Print and Paper Myths and Facts


Print and Paper have been the preferred
communication medium for over 2000
years, a natural choice for powerful
communication. However, in recent
times, with the rise in concerns about
the environment, people have begun
to question the sustainability of print
and paper.

The question is, does the argument for
your favourite newspaper or magazine
stack-up when viewed in the light of the
real facts about deforestation, recycling,
energy consumption and carbon footprints?

We believe it does. Our free downloadable
Myths and Facts brochure gives you the full
story, but here, in 5 short points, is why:


THE MYTH: MAKING PAPER DESTROYS FORESTS.
THE FACT: PAPER PRODUCTION SUPPORTS SUSTAINABLE FOREST MANAGEMENT.


European forests have grown by over 30% since 1950 (1) and are increasing by 1.5 million football pitches every year – an area four times the size of London.

‘In Europe, forests are growing and now cover 44% of the land area. 98% of all European forests are covered by a management plan or equivalents.’

MCPFE, Europe’s Forests, 2007


THE MYTH: MAKING PAPER IS BAD FOR THE ENVIRONMENT.
THE FACT: PAPER IS ONE OF THE FEW TRULY SUSTAINABLE PRODUCTS


The European recycling rates for paper reached 72% in 2012. 2 The latest UK figures are 79%. (3)

In a multimedia world, print and paper may be the sustainable way to communicate. This view is reinforced when you look at the issues surrounding the recycling of alternative mediums.

Electronic waste is now the fastest growing component of the municipal waste stream
• The amount of electronic products discarded globally has sky rocketed recently with 20-50 million tonnes generated every year
• In Europe, e-waste is increasing at 3-5% a year, almost three
times faster than the total waste stream

Source: Greenpeace, The e-waste problem, 2009


THE MYTH: MAKING PAPER CONSUMES A LOT OF ENERGY.
THE FACT: BUT MOST OF IT IS RENEWABLE ENERGY.


As industries go, paper making is a large scale undertaking and you’d expect it to generate some frightening statistics. It doesn’t. On average it takes 500 kilowatt-hours (kWh) of electricity to produce 200kg of paper, the average amount of paper that each of us consume each year.

The paper industry is one of the biggest users of renewable, low carbon energy and over half the energy used to make paper in Europe comes from renewable sources.(4)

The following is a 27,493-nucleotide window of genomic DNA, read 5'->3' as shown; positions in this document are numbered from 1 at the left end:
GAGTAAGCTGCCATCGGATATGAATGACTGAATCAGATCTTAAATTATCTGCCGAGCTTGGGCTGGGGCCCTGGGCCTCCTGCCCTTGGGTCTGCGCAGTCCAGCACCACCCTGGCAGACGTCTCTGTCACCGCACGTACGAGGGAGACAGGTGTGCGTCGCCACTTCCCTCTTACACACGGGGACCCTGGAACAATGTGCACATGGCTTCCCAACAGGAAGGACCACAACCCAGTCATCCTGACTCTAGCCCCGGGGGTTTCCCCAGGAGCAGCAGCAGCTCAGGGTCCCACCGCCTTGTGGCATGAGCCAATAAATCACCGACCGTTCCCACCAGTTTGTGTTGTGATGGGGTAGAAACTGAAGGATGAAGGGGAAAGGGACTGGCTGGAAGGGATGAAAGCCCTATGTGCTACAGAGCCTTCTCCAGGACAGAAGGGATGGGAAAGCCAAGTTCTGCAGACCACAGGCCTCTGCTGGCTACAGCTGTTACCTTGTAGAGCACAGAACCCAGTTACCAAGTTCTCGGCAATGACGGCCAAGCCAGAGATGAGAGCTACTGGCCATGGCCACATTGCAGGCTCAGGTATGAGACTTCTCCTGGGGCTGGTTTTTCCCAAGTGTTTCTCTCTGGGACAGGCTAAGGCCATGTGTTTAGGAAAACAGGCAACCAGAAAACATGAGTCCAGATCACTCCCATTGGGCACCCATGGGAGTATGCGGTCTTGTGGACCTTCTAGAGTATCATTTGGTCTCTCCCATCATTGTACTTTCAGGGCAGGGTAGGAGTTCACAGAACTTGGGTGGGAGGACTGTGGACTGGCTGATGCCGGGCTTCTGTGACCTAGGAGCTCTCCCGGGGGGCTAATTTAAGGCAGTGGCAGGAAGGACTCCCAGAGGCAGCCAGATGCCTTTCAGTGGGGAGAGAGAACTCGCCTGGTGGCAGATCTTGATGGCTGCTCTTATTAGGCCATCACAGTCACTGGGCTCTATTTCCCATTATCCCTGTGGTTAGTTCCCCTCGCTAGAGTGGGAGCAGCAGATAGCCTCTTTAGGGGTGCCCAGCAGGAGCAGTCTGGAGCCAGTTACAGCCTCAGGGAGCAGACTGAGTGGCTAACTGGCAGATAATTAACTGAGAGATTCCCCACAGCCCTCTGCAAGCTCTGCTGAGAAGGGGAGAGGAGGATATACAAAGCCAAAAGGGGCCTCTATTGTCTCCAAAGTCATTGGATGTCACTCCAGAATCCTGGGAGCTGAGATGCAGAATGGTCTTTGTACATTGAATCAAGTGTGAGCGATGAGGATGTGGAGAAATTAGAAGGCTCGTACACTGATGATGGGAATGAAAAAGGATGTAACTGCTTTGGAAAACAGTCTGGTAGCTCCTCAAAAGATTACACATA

The sector, Pulp, Paper and Print, is one of the smallest greenhouse gas emitters on the planet.

• Greenhouse Gas Emissions in 2005, (Extracts):
• Electricity and Heat 24.9%
• Industry 14.7%
• Transportation 14.3%
• Agriculture 13.8%
• Pulp, Paper and Print 1.1%

World Resources Institute. WRI, July 2009


THE MYTH: PAPER HAS A HIGH CARBON FOOTPRINT.
THE FACT: IT’S NOT AS HIGH AS YOU THINK.



Producing 200kg of paper, the average we each use every year, creates between 130-250kg of CO2 depending on the source of energy.

This is comparable to many other small scale domestic activities, and is roughly equivalent to the CO2 produced by an average family car over a distance of 600 miles. (5)

‘Reading a newspaper can consume 20% less carbon than viewing news online.’

Swedish Royal Institute for Technology


THE MYTH: ELECTRONIC COMMUNICATION IS MORE ENVIRONMENTALLY FRIENDLY THAN PRINT AND PAPER.
THE FACT: NOT NECESSARILY. E-MEDIA ALSO HAS ENVIRONMENTAL IMPACTS


Organizations that truly want to make responsible environmental choices should do so based on factual, verifiable information that takes into account every stage in the life of a product, not just a single characteristic.

Rather than asking which is better, paper or electronic communication, we should use this life cycle thinking to figure out which combination of the two has the least impact on the environment while best meeting
social and economic needs.

‘‘With a reading time of 30 minutes per day the environmental impact of a web based newspaper is, in general, in the same range as a printed newspaper’s environmental impact.’ (6)

Moberg A, et al, 2007


Sources

(1) UNECE, FAO, The Development of Forest Resources, 1950 to 2000
(2) European Declaration on Paper Recycling 2006-2010, Monitoring Report 2010
(3) UK Confederation of Paper Industries, 2012
(4) CEPI, Forest Fact Sheet, 2008
(5) Paper and the Environment, ATS Consulting, August 2007
(6) Arnfalk P. 2010